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Old 22-05-2013, 10:15   #1
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VPNs for Security

Just curious how many people use VPNs to secure their Internet (and/or cellular) traffic while cruising.

Anyone run into connection problems through a marina's wifi? Or particular problems in certain countries?
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Old 22-05-2013, 11:02   #2
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Re: VPNs for Security

VPN to what? Virtual Private Network tunnel implies a 2 ended connection that is encrypted.

Depending on the type of VPN, you could always be limited by a public wifi firewall. IPSEC seems to be more widely accepted.

ie: I use a VPN to connect to my office when out cruising. This creates an encrypted virtual network that allow me access to my private company network while riding the internet via wifi or cellular connection.
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Old 22-05-2013, 11:29   #3
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Originally Posted by Tim R. View Post
VPN to what? Virtual Private Network tunnel implies a 2 ended connection that is encrypted.

Depending on the type of VPN, you could always be limited by a public wifi firewall. IPSEC seems to be more widely accepted.

ie: I use a VPN to connect to my office when out cruising. This creates an encrypted virtual network that allow me access to my private company network while riding the internet via wifi or cellular connection.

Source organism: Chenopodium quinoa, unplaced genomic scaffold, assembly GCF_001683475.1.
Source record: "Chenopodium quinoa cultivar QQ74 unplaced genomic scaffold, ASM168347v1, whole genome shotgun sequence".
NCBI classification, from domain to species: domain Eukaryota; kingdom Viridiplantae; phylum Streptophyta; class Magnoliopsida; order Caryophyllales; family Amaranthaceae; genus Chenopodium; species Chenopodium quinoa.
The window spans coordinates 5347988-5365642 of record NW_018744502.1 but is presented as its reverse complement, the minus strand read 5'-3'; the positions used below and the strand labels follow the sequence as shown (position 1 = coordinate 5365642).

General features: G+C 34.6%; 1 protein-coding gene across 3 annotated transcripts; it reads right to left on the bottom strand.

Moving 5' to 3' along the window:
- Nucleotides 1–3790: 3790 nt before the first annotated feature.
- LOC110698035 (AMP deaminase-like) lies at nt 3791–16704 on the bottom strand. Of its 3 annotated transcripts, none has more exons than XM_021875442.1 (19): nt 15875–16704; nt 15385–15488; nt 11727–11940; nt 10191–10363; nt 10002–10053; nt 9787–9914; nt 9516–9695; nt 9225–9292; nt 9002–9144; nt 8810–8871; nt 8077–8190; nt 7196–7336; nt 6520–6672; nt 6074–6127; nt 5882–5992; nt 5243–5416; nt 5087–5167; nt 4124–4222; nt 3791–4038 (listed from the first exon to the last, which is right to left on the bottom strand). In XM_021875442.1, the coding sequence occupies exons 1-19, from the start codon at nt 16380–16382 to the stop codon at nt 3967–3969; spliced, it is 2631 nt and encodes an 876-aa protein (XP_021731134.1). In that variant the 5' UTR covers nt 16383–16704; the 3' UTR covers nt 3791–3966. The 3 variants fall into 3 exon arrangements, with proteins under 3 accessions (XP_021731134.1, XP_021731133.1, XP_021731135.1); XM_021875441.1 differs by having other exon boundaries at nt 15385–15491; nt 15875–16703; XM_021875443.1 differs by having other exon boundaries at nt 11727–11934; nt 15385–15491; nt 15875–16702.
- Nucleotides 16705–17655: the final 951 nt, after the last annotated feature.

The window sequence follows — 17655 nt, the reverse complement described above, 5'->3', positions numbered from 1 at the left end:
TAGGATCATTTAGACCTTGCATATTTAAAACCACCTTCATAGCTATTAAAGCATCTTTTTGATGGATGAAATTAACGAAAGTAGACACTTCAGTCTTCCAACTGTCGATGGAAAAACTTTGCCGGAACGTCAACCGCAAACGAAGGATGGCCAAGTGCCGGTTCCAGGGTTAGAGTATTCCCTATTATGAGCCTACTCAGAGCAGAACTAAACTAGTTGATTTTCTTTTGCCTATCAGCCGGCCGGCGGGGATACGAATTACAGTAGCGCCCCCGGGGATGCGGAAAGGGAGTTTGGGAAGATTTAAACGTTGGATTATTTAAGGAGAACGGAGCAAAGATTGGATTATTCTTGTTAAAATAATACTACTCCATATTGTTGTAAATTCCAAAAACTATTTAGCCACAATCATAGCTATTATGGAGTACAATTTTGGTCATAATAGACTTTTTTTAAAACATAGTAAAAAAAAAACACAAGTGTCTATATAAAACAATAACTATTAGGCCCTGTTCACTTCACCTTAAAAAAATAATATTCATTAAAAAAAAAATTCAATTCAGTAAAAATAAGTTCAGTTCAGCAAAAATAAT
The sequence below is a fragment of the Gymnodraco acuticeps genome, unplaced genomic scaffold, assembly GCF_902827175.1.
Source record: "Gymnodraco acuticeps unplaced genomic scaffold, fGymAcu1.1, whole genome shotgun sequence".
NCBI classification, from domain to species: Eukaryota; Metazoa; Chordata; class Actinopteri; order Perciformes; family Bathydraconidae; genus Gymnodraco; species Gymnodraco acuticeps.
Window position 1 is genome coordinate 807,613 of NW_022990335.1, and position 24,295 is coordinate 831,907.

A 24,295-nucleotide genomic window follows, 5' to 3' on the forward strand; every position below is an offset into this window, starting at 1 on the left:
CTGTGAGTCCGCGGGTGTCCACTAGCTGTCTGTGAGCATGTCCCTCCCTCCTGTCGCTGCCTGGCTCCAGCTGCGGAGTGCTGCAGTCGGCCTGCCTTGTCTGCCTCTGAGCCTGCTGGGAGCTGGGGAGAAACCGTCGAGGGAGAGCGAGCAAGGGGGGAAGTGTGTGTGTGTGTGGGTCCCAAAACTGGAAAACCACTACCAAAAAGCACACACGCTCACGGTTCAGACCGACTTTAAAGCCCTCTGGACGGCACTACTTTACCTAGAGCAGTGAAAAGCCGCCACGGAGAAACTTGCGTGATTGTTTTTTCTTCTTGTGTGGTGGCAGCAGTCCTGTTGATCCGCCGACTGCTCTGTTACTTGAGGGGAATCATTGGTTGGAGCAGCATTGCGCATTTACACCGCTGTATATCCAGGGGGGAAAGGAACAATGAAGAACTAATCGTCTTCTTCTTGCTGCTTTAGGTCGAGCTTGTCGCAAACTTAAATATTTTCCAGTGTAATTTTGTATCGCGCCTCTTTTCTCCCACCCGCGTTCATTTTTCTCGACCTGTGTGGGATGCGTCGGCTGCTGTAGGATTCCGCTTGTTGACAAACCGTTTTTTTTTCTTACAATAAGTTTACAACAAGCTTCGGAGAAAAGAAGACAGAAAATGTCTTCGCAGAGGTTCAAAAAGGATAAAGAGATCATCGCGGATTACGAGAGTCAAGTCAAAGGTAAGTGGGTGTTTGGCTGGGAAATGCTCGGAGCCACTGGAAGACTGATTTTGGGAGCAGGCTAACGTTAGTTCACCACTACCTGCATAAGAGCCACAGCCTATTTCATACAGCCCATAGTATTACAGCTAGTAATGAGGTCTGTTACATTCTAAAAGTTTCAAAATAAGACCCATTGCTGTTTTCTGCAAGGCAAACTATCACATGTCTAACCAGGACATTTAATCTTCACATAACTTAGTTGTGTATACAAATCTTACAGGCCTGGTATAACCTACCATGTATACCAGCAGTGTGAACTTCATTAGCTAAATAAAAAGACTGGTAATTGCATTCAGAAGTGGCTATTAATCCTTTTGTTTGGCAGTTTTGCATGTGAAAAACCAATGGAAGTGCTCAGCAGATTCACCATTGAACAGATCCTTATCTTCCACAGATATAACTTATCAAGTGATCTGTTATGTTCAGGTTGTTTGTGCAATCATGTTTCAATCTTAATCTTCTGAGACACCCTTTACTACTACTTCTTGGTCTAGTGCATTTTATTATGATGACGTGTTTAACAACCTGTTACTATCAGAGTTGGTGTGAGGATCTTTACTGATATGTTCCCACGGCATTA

Yes, I know what a VPN is and does. There are off the shelf VPN companies and software that allow encrypted VPN tunneling to their servers and your IP traffic goes from there under their IP address. I personally use HMA on all my computers and iPhones and iPads.

http://www.hidemyass.com/

Can also check out:
http://netforbeginners.about.com/od/...-Providers.htm

http://lifehacker.com/5759186/five-b...vice-providers

So my question is geared to those that don't VPN into the company they work for, but rather, VPN to have 128bit encryption for their personal Internet traffic, ie: shopping and banking.

Personally (based on years of experience in the military), I can pull anyone's Internet traffic from a public wifi that I am also connected to( unless they run a propriety VPN software on their device). Therefore I know others can as well.
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Old 22-05-2013, 11:30   #4
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Quote:
Originally Posted by Tim R. View Post
VPN to what? Virtual Private Network tunnel implies a 2 ended connection that is encrypted.

Depending on the type of VPN, you could always be limited by a public wifi firewall. IPSEC seems to be more widely accepted.

ie: I use a VPN to connect to my office when out cruising. This creates an encrypted virtual network that allow me access to my private company network while riding the internet via wifi or cellular connection.
And yes, that public wifi firewall was what I was referring to about connection problems in certain countries or off certain 3G providers